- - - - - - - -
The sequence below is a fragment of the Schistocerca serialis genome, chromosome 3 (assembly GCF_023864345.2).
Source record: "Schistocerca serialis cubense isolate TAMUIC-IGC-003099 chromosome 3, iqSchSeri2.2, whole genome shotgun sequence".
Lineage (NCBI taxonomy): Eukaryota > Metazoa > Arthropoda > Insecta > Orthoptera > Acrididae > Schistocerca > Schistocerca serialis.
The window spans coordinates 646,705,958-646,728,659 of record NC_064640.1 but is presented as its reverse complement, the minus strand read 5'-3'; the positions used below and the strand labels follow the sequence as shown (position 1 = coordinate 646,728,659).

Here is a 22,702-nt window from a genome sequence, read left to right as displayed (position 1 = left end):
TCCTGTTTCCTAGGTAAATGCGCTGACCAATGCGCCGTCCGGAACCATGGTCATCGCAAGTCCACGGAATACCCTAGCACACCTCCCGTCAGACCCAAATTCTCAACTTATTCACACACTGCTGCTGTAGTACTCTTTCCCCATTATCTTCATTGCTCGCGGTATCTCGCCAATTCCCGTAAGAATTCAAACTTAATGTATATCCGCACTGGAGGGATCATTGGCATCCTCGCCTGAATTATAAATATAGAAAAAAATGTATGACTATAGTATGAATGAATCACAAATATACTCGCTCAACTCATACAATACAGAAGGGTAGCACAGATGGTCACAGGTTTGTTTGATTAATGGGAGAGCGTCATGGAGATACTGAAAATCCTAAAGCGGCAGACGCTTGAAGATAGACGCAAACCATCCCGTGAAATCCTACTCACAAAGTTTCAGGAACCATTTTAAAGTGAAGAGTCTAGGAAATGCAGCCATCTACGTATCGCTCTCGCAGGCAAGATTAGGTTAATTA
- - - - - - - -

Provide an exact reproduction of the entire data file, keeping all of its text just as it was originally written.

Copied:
The sequence below is a fragment of the Schistocerca serialis genome, chromosome 3 (assembly GCF_023864345.2).
Source record: "Schistocerca serialis cubense isolate TAMUIC-IGC-003099 chromosome 3, iqSchSeri2.2, whole genome shotgun sequence".
Lineage (NCBI taxonomy): Eukaryota > Metazoa > Arthropoda > Insecta > Orthoptera > Acrididae > Schistocerca > Schistocerca serialis.
The window spans coordinates 646,705,958-646,728,659 of record NC_064640.1 but is presented as its reverse complement, the minus strand read 5'-3'; the positions used below and the strand labels follow the sequence as shown (position 1 = coordinate 646,728,659).

Here is a 22,702-nt window from a genome sequence, read left to right as displayed (position 1 = left end):
TCCTGTTTCCTAGGTAAATGCGCTGACCAATGCGCCGTCCGGAACCATGGTCATCGCAAGTCCACGGAATACCCTAGCACACCTCCCGTCAGACCCAAATTCTCAACTTATTCACACACTGCTGCTGTAGTACTCTTTCCCCATTATCTTCATTGCTCGCGGTATCTCGCCAATTCCCGTAAGAATTCAAACTTAATGTATATCCGCACTGGAGGGATCATTGGCATCCTCGCCTGAATTATAAATATAGAAAAAAATGTATGACTATAGTATGAATGAATCACAAATATACTCGCTCAACTCATACAATACAGAAGGGTAGCACAGATGGTCACAGGTTTGTTTGATTAATGGGAGAGCGTCATGGAGATACTGAAAATCCTAAAGCGGCAGACGCTTGAAGATAGACGCAAACCATCCCGTGAAATCCTACTCACAAAGTTTCAGGAACCATTTTAAAGTGAAGAGTCTAGGAAATGCAGCCATCTACGTATCGCTCTCGCAGGCAAGATTAGGTTAATTA